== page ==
Climbing Mount Everest for beginners

There are a lot of us humans who live on the edge. There are.

I thought of this because of the date. This May 29th. Back on this day in 1953, Edmund Hillary (New Zealand) and Tenzing Norgay (Nepal) became the first human-type beings to reach the summit of Mount Everest. They were a part of a British Expedition. There they were, alone, cold, sucking air, struggling. And they reached the top. The first humans to do it.

Certainly. Not the last.

The photos that have been gathering attention in the media lately show a much different Mount Everest. First of all, and most notably, is the picture of the hundreds of people lined up, waiting to continue with their ascent to the summit. Lined up, like at Disney World. People are dying because of these log jams. Experienced climbers are being hampered by the ones that are “bucket-listing” the thing.

My take on this is not a favorable one. I find it completely absurd in every way. But my brain doesn’t work the way that others do. I have found this to be true quite frequently. In fact, lately, I have been agreeing with that wise guy, Mr. Einstein, when he noted, “The difference between stupidity and genius is that genius has its limits.”

I have come to believe that stupidity knows no limits.

Back to the Everest thing. I don’t really see the point in the first place. What does this do? How does it help? Why is it important to reach the top of Mt. Everest? A personal challenge? Because it is there? I think challenging ourselves and our capacities is a great thing. But, I am missing out on the end game on this one. The climbing of a tall, snowy mountain?

And these days, there seems to be an influx of people wishing to do so. I learned the other day, it costs $11,000 just to get a permit to enter the base camp. I am wondering if they know how much food that would buy for hungry people. Or sponsorship for unwanted animals at shelters, if perhaps they don’t like people. Or. Or.

If this weren’t enough, the global warming issues comes around. For the first time in history, these upper mountainous areas are starting to thaw out in many places. As such, all the frozen waste from previous adventures is thawing out too. It is making for highly unpleasant circumstances.

Here’s the thing about that. Whenever we visit any National Park, we use the “pack it in, pack it out” rule. That means EVERYTHING, excluding urine. It is the Golden Rule in most of those places. So it astounds me that there is all this waste coming to life on high mountains. One, because someone left it there. And two, because we are destroying our planet, and those frozen sacred grounds are melting into oblivion.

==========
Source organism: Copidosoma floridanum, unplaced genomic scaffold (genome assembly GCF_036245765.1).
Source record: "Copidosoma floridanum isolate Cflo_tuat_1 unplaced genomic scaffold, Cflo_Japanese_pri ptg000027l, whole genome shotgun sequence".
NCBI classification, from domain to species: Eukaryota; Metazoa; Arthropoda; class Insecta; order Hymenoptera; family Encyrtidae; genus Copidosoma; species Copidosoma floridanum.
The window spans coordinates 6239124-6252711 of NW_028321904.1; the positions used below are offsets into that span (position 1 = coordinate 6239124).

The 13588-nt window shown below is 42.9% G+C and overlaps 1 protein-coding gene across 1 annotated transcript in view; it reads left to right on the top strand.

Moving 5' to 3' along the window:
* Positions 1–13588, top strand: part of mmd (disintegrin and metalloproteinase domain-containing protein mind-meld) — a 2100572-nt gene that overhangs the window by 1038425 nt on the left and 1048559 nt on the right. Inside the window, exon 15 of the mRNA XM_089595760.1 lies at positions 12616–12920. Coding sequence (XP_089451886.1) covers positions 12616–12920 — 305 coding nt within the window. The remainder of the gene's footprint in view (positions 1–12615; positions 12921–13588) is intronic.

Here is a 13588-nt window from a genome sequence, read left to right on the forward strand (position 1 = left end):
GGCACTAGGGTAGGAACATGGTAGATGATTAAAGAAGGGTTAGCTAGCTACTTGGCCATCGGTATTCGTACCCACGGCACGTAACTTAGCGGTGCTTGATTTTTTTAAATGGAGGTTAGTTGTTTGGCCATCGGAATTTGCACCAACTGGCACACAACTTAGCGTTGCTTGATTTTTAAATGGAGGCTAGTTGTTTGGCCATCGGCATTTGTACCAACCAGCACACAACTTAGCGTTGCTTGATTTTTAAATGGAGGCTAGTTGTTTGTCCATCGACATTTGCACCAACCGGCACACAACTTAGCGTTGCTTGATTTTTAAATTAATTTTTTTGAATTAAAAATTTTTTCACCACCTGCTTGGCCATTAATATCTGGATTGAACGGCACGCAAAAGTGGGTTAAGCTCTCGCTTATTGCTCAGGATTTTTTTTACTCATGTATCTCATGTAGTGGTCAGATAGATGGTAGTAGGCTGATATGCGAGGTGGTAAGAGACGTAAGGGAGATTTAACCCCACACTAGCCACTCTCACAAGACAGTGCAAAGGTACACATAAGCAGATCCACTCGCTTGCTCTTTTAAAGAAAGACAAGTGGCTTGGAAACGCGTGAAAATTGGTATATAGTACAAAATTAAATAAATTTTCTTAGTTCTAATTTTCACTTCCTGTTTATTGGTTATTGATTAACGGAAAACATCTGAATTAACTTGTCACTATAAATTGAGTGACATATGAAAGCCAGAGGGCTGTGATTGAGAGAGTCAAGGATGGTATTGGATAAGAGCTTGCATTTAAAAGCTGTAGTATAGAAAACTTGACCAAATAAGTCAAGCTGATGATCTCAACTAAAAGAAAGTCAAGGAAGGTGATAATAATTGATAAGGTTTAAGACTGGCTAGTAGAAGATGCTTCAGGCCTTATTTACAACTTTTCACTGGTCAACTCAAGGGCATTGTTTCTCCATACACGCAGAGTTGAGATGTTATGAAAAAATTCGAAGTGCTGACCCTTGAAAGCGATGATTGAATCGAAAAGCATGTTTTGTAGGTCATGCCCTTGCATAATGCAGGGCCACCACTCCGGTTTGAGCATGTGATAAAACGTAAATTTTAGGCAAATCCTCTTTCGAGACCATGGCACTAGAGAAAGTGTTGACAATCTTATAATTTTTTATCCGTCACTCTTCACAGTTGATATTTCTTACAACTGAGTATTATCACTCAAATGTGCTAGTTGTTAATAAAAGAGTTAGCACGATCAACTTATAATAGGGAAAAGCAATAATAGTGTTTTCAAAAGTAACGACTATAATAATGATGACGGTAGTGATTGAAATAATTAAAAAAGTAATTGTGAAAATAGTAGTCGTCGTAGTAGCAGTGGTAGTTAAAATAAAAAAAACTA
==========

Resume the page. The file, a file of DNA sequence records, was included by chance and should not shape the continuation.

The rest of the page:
What are we doing? Humans. What?
By my estimation, we live in a country where we are ruled by a stupid president who doesn’t even acknowledge global warming. He needs to invite some credible scientists to the White House and buy them some McDonald’s Cheeseburgers so he can get up to speed on things.

But back to Everest.

There are so many people climbing it these days, that I’d think it would somehow be passe’. Apparently not. It seems like it has evolved into a roller coaster ride at a theme park. Line up, just to say you rode the thing.

And if there are mountain climbers reading, perhaps you can send me a note, and explain it to me. Why on earth do you put your life at risk to go up the face of a mountain? It seems like there are some pretty wild knitting classes that do the trick for a lot of people. If it is the adrenaline you need, see a doctor, for crying out loud.

Or, go on some country road, and follow squirrels into traffic for a day or two.


Here’s the thing.
I do a lot wrong. There is a lot about living, and life, that I say to myself, “Polly. Dumbass. Why did you do that?”

So who am I to judge?
But hey. I get my thrills by guessing the numbers that pop up in the lottery hopper, when it shows up on TV at nights. I never buy tickets. I just like to guess.

Yeah. Again.
I’m living on the edge, I know.

I guess the bottom line is that we are all trying to achieve what is important to us. In our own ways. So today, climb your mountain. Whatever, where ever, that mountain may be.


“You need to let the little things that would ordinarily bore you suddenly thrill you.”
― Andy Warhol


“All serious daring starts from within.”
― Eudora Welty, On Writing


“The bravest are the most tender; the loving are the daring.”
― Bayard Taylor